Ukrainian Pilots Visit U.S. To Lobby for Fighter Jets

A U.S Air Force F-16 Fighting Falcon from the 555th Fighter Squadron takes flight at Aviano Air Base, Italy, October 24, 2019. The unit performs air and space control and force application roles of counterair, strategic attack, and counterland including interdiction and close-air support in support of the joint, NATO, and combined operations. [U.S. Air Force photo by Airman 1st Class Ericka A. Woolever]

Ukraine has stepped up pleas for U.S. fighter jets, as two of the country's top pilots left combat with Russia to lobby Washington, D.C. lawmakers.

The pilots, who go by callsigns "Juice" and "Moonfish" to protect their identities, say U.S. fighter jets would help level the technological playing field for the Ukrainian Air Force as the Russian invasion enters its fourth month. 

The intensified lobbying campaign comes as a bipartisan group of lawmakers on Capitol Hill have proposed legislation to allow the U.S. to train Ukrainian fighter pilots to fly McDonnell Douglas/Boeing F-15 Eagles and General Dynamics/Lockheed Martin F-16 Fighting Falcons.

"Ukrainian Air Force pilots are ready to start training on F-15 and F-16 combat jets," said Defense of Ukraine on Friday. "We want to protect our people and rid our skies of Russian invaders."

While the U.S. initially supported refreshing Ukraine's fighter fleet though a fighter aircraft swap among NATO countries, the proposal was scrapped and aid refocused on supplying other air defense measures, such as combat drones, heavy artillery, and ammunition.

"If we're talking about air-to-air superiority, basically the Russians have obvious technical advantages over our fighter jets," "Moonfish" told CNN. "The numbers say that providing us with the U.S.-made fighter jets would make us at least matching them, or, I believe, even more advanced," he said.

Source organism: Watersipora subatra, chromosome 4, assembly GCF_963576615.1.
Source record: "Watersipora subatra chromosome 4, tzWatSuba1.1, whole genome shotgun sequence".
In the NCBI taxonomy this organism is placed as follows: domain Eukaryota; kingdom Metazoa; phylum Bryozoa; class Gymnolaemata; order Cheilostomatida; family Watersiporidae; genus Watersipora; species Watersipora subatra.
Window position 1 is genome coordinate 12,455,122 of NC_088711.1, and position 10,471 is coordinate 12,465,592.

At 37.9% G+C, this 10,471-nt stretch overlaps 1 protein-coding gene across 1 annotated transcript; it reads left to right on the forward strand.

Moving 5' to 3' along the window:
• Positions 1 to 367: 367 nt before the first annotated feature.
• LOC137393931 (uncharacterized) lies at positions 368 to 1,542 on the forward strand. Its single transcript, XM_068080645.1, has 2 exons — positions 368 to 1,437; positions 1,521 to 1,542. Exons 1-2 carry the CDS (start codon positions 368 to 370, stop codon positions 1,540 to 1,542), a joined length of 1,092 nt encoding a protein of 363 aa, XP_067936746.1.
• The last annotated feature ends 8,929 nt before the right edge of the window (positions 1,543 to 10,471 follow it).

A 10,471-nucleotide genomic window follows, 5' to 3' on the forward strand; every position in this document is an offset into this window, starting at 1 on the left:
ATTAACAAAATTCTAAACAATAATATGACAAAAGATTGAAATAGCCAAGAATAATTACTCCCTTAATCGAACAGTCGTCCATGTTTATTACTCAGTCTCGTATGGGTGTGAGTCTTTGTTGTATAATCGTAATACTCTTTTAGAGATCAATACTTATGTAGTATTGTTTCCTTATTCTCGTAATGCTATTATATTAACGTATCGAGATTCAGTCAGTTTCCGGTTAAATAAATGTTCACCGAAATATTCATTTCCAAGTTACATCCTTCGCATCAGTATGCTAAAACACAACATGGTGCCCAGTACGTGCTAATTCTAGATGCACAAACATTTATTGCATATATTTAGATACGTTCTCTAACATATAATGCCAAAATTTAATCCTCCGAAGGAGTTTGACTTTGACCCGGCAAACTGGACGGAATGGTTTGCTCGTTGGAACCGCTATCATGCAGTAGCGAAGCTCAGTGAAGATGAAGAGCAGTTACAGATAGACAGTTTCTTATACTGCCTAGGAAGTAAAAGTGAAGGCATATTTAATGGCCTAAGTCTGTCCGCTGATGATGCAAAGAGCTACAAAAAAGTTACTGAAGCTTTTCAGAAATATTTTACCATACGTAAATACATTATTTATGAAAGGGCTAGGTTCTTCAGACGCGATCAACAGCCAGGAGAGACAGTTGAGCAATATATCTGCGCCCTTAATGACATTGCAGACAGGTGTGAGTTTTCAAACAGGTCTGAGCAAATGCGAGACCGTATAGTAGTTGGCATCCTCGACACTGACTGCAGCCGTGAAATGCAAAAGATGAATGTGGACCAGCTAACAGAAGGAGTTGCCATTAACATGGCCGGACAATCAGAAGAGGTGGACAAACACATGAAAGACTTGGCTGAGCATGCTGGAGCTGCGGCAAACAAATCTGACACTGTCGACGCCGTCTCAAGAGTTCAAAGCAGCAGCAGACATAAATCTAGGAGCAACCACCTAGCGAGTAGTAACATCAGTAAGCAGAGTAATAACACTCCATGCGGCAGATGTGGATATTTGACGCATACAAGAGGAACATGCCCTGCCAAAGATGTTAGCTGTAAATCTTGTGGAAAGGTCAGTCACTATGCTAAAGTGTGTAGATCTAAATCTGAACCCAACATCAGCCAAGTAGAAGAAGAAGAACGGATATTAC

"On the other hand, providing those jets, we see it as a very important thing to protect Ukraine from further escalation from Russia. We think that those are the tools that make Russia not invade again," he added.

Ukraine's aging fleet of fighters includes Russian-made Sukhoi Su-25 Frogfoots, Sukhoi Su-24 Fencers and Russian-made Mikoyan MiG-29s, which are being kept airworthy with leftover parts donated by other countries. In April, for example, a shipment of parts believed to be provided by Poland allowed the air force to return 20 Mig-29s to service, Forbes reported.

U.S. supplies of heavy artillery, such as Stinger missiles, have been effective in low-level air defense, but the Ukrainian Air Force needs more modern fighter jets, according to the pilots.

"If you are engaging with a Russian fighter, face-to-face fight, I wouldn't even find him on the radar screen [by the time] he’s already launched a missile," "Juice" told Fox. "It's almost a suicide mission to intercept them."

Monday, as President Joe Biden attended the G7 Summit in Germany, the White House announced it was preparing a new military aid package for Ukraine's military.

"I can confirm that we are, in fact, in the process of finalizing a package that includes advanced air defense capabilities.  I won’t get into the details of the system," national security advisor Jake Sullivan told reporters, adding, "we do intend to finalize a package that includes advanced medium- and long-range air defense capabilities for the Ukrainians, along with some other items that are of urgent need, including ammunition for artillery and counter battery radar systems."

Fighter Training Bill

Earlier this month, Reps. Chrissy Houlahan (D-Pennsylvania) and Adam Kinzinger (R-Illinois), both U.S. Air Force veterans, proposed a bill calling for the training of Ukrainian fighter pilots on F-15 and F-16 platforms.

"Because this conflict continues to rage on, we need to rethink our long-term strategic planning to help our Ukrainian allies—this includes training pilots on additional aircraft that might become available to them," Houlahan said. "It’s simple: should our military decide to transfer aircraft, we need their pilots to be ready to utilize them immediately. Our bipartisan effort will ensure that training happens."

Ukrainian defense officials praised the bipartisan initiative. "Our Air Force is ready to learn how to operate NATO-style aircraft. infantry and artillery have already proven that we are fast learners," it said.

Workforce numbers aren't an issue, according to "Moonfish," who said Ukraine currently has more pilots than fighter jets. The country's more advanced pilots could likely spool up to operate the F-16 platform in "just a few days," he told Defense One.

Kimberly is managing editor of FLYING Digital.

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